The religion of human rights
The reaction to the government’s Independent Human Rights Act Review suggests we are in distinct danger of succumbing to a destructively progressive cult
“Progress is born of doubt and inquiry. The Church never doubts, never inquires. To doubt is heresy …”
― Robert G. Ingersoll, “Thomas Paine” (from The Gods and Other Lectures).
At times, progressives give the impression of regarding certain institutions as so self-evidently good that they need to be put beyond not only change, but question. Recent events following the announcement of the government’s Independent Human Rights Act Review suggest that this impression may well be correct.
To fill in the background, the Act which the Review is set up to look at supplements the European Convention on Human Rights, which the UK government ratified in 1951. The Convention itself is a treaty, enforceable solely on the international plane, and interpreted for that purpose by a supranational court, the European Court of Human Rights. The Human Rights Act, passed in 1998, changes matters by introducing the provisions of the Convention into domestic UK law and, with a few exceptions, requiring UK courts to give effect to its provisions.
The government has for some time suspected that the operation of the Act in the last twenty-two years has led to excessive judicial intervention in matters better left up to politicians and administrators. On 7 December it announced that it had appointed a panel of seven lawyers and academics headed by a retired Court of Appeal judge, Sir Peter Gross, to carry out a review into whether there was a need to reform the Human Rights Act. A report is expected by early summer next year.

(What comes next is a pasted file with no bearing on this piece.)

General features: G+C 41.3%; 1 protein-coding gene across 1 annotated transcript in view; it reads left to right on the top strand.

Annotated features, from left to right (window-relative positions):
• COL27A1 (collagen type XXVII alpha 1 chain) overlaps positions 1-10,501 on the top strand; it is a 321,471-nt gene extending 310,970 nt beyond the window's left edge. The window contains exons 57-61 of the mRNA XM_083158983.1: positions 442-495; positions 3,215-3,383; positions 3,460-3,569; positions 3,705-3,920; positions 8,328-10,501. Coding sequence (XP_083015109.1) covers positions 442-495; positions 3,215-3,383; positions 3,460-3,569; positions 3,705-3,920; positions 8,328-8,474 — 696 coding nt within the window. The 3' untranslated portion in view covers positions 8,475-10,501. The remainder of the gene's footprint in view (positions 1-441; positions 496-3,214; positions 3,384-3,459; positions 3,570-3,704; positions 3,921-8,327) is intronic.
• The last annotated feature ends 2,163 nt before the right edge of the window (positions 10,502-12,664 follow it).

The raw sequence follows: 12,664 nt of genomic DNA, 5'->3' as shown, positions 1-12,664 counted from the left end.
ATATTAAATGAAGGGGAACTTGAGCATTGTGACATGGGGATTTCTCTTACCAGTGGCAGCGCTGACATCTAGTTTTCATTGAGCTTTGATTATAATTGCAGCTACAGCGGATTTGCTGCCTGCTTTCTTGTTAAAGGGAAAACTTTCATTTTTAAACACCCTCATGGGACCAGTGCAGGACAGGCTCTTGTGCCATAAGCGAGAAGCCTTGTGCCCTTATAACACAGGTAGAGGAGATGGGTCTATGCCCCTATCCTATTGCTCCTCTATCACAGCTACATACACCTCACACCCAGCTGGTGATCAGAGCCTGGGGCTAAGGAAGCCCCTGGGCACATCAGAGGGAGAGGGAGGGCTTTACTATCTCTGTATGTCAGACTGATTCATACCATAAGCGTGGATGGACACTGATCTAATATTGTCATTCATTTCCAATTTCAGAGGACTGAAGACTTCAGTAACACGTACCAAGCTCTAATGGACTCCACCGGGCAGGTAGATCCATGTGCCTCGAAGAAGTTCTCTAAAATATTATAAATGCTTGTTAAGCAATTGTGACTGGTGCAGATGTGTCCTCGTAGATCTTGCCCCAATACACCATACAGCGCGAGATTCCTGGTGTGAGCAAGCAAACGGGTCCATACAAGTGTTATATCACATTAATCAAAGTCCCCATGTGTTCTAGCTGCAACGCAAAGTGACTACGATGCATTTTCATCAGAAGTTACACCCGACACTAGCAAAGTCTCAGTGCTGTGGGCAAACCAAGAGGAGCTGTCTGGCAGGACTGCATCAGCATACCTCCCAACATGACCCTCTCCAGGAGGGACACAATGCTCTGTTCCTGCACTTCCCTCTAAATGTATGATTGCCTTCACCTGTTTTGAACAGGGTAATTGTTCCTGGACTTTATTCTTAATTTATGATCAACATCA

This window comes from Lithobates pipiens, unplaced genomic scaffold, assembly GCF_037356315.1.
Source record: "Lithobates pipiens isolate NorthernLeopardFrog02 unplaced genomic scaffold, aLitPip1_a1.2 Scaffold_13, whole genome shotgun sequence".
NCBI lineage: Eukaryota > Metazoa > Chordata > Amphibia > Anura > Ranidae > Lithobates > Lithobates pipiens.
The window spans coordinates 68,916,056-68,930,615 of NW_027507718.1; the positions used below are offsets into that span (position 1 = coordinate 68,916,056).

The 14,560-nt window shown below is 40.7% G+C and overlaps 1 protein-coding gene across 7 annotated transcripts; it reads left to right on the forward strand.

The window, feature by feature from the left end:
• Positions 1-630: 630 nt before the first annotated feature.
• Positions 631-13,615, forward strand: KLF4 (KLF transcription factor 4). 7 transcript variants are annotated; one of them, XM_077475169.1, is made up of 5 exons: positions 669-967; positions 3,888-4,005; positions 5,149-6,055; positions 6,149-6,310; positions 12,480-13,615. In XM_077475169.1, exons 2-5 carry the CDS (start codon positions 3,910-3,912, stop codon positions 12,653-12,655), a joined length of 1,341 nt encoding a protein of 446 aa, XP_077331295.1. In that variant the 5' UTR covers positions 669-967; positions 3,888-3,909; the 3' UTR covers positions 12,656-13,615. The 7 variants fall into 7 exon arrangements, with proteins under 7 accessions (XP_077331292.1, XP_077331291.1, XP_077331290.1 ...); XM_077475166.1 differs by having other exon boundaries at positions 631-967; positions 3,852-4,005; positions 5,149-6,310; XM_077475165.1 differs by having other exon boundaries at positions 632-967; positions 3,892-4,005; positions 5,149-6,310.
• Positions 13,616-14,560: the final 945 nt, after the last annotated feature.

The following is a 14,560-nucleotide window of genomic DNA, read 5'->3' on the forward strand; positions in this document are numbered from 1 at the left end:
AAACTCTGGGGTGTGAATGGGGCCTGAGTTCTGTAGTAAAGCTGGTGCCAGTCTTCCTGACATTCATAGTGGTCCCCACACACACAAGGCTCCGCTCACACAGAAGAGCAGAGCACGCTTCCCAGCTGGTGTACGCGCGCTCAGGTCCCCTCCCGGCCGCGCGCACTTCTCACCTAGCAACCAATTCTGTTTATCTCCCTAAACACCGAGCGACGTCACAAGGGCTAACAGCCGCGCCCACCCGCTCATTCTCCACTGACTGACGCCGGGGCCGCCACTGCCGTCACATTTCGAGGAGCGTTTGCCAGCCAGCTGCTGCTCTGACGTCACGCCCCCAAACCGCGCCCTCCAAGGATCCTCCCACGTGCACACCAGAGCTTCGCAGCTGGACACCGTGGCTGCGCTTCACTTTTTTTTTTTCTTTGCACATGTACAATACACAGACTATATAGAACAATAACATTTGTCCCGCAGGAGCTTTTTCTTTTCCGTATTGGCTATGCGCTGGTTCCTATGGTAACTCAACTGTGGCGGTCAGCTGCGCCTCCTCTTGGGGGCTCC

It’s hard to see the objection to an information-gathering exercise like this one
The reaction to the announcement was swift, and unwelcoming. The Twittersphere exploded with suggestions of an authoritarian plot. MP David Lammy immediately denied the need for any review, saying there was “no need for a review into the rights and freedoms that underpin our democracy and all of us enjoy”. From her vantage-point as Chair of the parliamentary Joint Committee on Human Rights, Harriet Harman tweeted that this was the fourth review in a few years and that she would be scrutinising it closely. The Law Society made it clear that as far as it was concerned the rights in the Act were “core to the UK’s identity as a democratic, fair and just nation”; Liberty decried the exercise as “concerning for democracy”; and Amnesty International joined in, warning that it could lead to a “giant leap backwards.”
Well, up to a point, Lord Copper. The matter is actually rather more nuanced. For one thing, the review itself represents no threat whatever to the status quo. This is an operation aimed at informing the government and the rest of us and presenting options, including doing nothing. Before anything is done about any conclusions it reaches, there will undoubtedly be intensive political discussion. If so, then unless you are a political Panglossian who believes that the present rules on human rights already put us in the best of all possible worlds, it’s a little hard to see the objection to an information-gathering exercise like this one.
Furthermore, the review’s terms of reference are carefully limited to seeing how well the Human Rights Act works. Outright repeal, it’s fairly clear, is not on the menu: nor is any question of the UK’s continuing adherence to the underlying Convention. Also, while naming no names, members of the group carrying out the review include both a declared human rights sceptic and at least one person who has argued that restraints on the judiciary can often be constitutionally suspect; so, the idea that this is a put-up job, or that we are guaranteed a report in favour of the government view is not very convincing.